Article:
Published online by Cambridge University Press: 25 September 2012
The concept of power remains elusive despite the recent and prolific outpourings of case studies on community power. Its elusiveness is dramatically demonstrated by the regularity of disagreement as to the locus of community power between the sociologists and the political scientists. Sociologically oriented researchers have consistently found that power is highly centralized, while scholars trained in political science have just as regularly concluded that in “their” communities power is widely diffused. Presumably, this explains why the latter group styles itself “pluralist,” its counterpart “elitist.”
There seems no room for doubt that the sharply divergent findings of the two groups are the product, not of sheer coincidence, but of fundamental differences in both their underlying assumptions and research methodology. The political scientists have contended that these differences in findings can be explained by the faulty approach and presuppositions of the sociologists. We contend in this paper that the pluralists themselves have not grasped the whole truth of the matter; that while their criticisms of the elitists are sound, they, like the elitists, utilize an approach and assumptions which predetermine their conclusions. Our argument is cast within the frame of our central thesis: that there are two faces of power, neither of which the sociologists see and only one of which the political scientists see.
This paper is an outgrowth of a seminar in Problems of Power in Contemporary Society, conducted jointly by the authors for graduate students and undergraduate majors in political science and economics.
2 Compare, for example, the sociological studies of Hunter, Floyd, Community Power Structure (Chapel Hill, 1953)Google Scholar; Pellegrini, Roland and Coates, Charles H., “Absentee-Owned Corporations and Community Power Structure,” American Journal of Sociology, Vol. 61 (March 1956), pp. 413–19CrossRefGoogle Scholar; and Schulze, Robert O., “Economic Dominants and Community Power Structure,” American Sociological Review, Vol. 23 (February 1958), pp. 3–9CrossRefGoogle Scholar; with political science studies of Sayre, Wallace S. and Kaufman, Herbert, Governing New York City (New York, 1960)Google Scholar; Dahl, Robert A., Who Governs? (New Haven, 1961)Google Scholar; and Long, Norton E. and Belknap, George, “A Research Program on Leadership and Decision-Making in Metropolitan Areas“ (New York, Governmental Affairs Institute, 1956)Google Scholar. See also Polsby, Nelson W., “How to Study Community Power: The Pluralist Alternative,” Journal of Politics, Vol. 22 (August, 1960), pp. 474–84CrossRefGoogle Scholar.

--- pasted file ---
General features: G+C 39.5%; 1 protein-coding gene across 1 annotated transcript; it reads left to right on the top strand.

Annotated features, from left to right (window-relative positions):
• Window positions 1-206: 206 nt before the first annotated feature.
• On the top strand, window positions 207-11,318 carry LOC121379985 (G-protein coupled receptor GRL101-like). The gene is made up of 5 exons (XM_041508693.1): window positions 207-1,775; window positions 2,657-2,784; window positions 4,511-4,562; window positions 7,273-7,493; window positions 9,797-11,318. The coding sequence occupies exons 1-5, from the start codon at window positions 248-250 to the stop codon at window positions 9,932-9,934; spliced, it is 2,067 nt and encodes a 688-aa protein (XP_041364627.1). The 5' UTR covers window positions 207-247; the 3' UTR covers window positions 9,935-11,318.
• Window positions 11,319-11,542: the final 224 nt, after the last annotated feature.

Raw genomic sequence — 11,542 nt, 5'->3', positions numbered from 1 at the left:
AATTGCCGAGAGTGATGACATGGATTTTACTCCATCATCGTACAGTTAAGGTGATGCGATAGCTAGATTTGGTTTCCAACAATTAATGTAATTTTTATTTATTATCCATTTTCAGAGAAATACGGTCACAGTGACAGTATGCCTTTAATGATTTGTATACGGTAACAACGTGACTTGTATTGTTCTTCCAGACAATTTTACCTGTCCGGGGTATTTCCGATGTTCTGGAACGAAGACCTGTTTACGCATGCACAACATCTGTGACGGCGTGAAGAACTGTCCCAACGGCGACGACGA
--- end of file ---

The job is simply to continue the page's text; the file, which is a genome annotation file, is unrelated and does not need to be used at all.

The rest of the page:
3 See especially N. W. Polsby, op. cit., p. 475f.
8 This definition originated with Lasswell, Harold D. and Kaplan, Abraham, Power and Society (New Haven, 1950), p. 75Google Scholar.
9 Robert A. Dahl, “A Critique of the Ruling-Elite Model,” loc. cit., p. 466.
10 Bentley, Arthur, The Process of Government (Chicago, 1908), p. 202Google Scholar, quoted in Polsby, op. cit., p. 481n.
11 As is perhaps self-evident, there are similarities in both faces of power. In each, A participates in decisions and thereby adversely affects B. But there is an important difference between the two: in the one case, A openly participates; in the other, he participates only in the sense that he works to sustain those values and rules of procedure that help him keep certain issues out of the public domain. True enough, participation of the second kind may at times be overt; that is the case, for instance, in cloture fights in the Congress. But the point is that it need not be. In fact, when the maneuver is most successfully executed, it neither involves nor can be identified with decisions arrived at on specific issues.